Amir's Voice of Reason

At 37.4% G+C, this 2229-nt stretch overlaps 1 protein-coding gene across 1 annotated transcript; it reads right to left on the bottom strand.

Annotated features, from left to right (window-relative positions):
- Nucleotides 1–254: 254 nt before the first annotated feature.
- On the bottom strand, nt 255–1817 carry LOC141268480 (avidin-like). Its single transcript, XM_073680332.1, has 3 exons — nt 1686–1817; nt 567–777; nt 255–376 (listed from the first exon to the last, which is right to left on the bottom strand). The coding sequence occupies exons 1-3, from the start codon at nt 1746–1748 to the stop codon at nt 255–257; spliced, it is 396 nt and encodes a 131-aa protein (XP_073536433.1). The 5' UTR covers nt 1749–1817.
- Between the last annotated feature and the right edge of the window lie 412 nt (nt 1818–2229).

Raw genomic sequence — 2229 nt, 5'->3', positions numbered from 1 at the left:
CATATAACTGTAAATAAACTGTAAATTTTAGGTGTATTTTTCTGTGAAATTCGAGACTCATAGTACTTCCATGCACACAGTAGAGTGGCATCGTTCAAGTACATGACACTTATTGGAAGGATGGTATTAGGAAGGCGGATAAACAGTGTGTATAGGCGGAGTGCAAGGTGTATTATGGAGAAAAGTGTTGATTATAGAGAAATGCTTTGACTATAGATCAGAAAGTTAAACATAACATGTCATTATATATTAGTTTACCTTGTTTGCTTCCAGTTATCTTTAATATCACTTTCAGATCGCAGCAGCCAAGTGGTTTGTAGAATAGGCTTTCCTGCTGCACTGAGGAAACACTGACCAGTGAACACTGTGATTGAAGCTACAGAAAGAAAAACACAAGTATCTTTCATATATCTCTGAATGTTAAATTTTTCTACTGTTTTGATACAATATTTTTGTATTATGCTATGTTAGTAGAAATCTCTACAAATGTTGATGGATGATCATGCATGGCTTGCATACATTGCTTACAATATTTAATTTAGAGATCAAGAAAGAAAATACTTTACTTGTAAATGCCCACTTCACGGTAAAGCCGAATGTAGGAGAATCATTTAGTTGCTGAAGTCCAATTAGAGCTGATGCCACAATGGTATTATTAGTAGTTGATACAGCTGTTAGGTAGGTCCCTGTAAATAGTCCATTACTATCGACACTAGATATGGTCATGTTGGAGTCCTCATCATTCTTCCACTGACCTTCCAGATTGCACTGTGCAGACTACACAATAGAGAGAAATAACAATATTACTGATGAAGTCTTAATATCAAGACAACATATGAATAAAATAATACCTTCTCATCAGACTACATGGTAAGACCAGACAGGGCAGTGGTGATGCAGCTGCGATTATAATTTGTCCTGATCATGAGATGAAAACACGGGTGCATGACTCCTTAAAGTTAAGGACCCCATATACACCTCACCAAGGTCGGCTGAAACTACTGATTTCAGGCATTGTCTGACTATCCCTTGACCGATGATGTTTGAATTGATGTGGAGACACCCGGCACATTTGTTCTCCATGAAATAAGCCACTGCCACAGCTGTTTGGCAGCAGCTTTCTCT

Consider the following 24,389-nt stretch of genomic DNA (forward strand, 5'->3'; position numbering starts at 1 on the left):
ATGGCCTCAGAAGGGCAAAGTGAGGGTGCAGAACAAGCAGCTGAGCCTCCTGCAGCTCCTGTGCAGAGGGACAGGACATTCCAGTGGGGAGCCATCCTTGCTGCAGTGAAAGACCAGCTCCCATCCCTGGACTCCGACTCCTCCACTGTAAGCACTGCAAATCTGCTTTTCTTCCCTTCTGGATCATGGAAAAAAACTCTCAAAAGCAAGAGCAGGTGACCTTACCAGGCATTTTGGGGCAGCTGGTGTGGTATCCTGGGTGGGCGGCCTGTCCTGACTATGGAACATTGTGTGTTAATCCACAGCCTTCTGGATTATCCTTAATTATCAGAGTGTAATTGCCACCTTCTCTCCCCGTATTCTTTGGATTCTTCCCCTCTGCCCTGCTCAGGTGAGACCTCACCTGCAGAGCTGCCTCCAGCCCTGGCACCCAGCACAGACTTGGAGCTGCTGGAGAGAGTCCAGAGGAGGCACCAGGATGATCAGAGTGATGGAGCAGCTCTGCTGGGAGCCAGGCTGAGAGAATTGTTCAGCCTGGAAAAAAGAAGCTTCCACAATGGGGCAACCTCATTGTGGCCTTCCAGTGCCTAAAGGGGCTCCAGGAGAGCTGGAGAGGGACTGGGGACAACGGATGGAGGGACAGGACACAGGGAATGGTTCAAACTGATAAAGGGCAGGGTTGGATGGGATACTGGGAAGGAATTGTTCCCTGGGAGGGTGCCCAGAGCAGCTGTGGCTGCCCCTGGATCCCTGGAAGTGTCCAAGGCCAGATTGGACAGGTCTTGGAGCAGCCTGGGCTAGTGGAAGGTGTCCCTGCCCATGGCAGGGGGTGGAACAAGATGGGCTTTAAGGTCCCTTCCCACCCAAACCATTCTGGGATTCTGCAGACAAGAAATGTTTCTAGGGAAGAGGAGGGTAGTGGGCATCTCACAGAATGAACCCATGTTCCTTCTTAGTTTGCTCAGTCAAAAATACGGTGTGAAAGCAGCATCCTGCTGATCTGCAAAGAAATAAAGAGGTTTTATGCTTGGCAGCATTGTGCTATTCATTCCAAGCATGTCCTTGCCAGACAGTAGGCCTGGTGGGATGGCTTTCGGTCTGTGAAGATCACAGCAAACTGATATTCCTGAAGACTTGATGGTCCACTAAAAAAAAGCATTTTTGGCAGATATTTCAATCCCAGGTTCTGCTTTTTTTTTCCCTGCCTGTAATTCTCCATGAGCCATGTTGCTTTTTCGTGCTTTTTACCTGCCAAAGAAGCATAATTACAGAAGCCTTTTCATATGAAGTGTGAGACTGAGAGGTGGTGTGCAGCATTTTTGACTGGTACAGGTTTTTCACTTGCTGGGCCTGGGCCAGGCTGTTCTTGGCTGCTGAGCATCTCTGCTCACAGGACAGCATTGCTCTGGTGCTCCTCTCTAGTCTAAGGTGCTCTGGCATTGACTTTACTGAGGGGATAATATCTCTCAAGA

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Who among us has been so fortunate as to have a childhood mentor that has transcended from childhood into adulthood? In the Kite Runner by Khaled Hosseini, Amir, the novel’s protagonist, was privileged with several luxuries during his childhood in Kabul, one of which was a lifetime mentor, Rahim Khan. After suffering the loss of a mother, Rahim stepped in providing a balance to the parental figures in Amirs life. Rahim Khan serves as the book’s moral center with Hassan, the good humble innocent, at one end of the spectrum and Amir, the selfish weak culprit at the other extreme. This sets the stage for a sensational story of sin, guilt and redemption in this thrilling novel. Rahim Khan serves as the primary voice of reason that greatly influences the character development of Amir; providing a sense of support during times of strain in his relationship with Baba, encouraging Amir to develop his love of writing, and ultimately offering Amir a chance at redemption. From early childhood Rahim served as an ambassador for Amir on the peculiarity of his father Baba. Amir’s father commands a great respect from the community on his capability to defy the imposed limitations from the most extreme of skeptics and come out triumphant. Rahim conveys to Amir at an early age the financial success Baba has obtained from going up against the norm, both referring to him as “Toophan agha, or Mr. Hurricane”(11), a fitting title for one who could command the attention of any audience. Yet this brings about a inner conflict in Amir of not being able to resonate with his father, he who is confident, courageous, and a natural born leader. Amir is not the only one to notice, Baba himself is troubled by his son’s lack of confidence and cour... ... middle of paper ... ...a span of several decades. Rahim Khan knew he could draw out the courage inside Amir that had been suppressed for so long. An entire chapter is dedicated to Rahim Khan’s perspective, yet there is no need for one dedicated to his influences. He resonates qualities we would identify in Amir’s mother, even though we never gained more than a few paragraphs on her characteristics. Rahim Khan becomes an ambassador for her, providing a structural support that would have lost in the novel without him. He becomes a champion for free-thinking, humility and patience, qualities tarnished by the Taliban regimen. Rahim Khan becomes a connection to the ideal Afghanistan, the Afghanistan lost after so many years of war. Afghani expatriates seek connections that link them to their homeland, Rahim Khan becomes Amir’s connection to both his homeland and his inner self.
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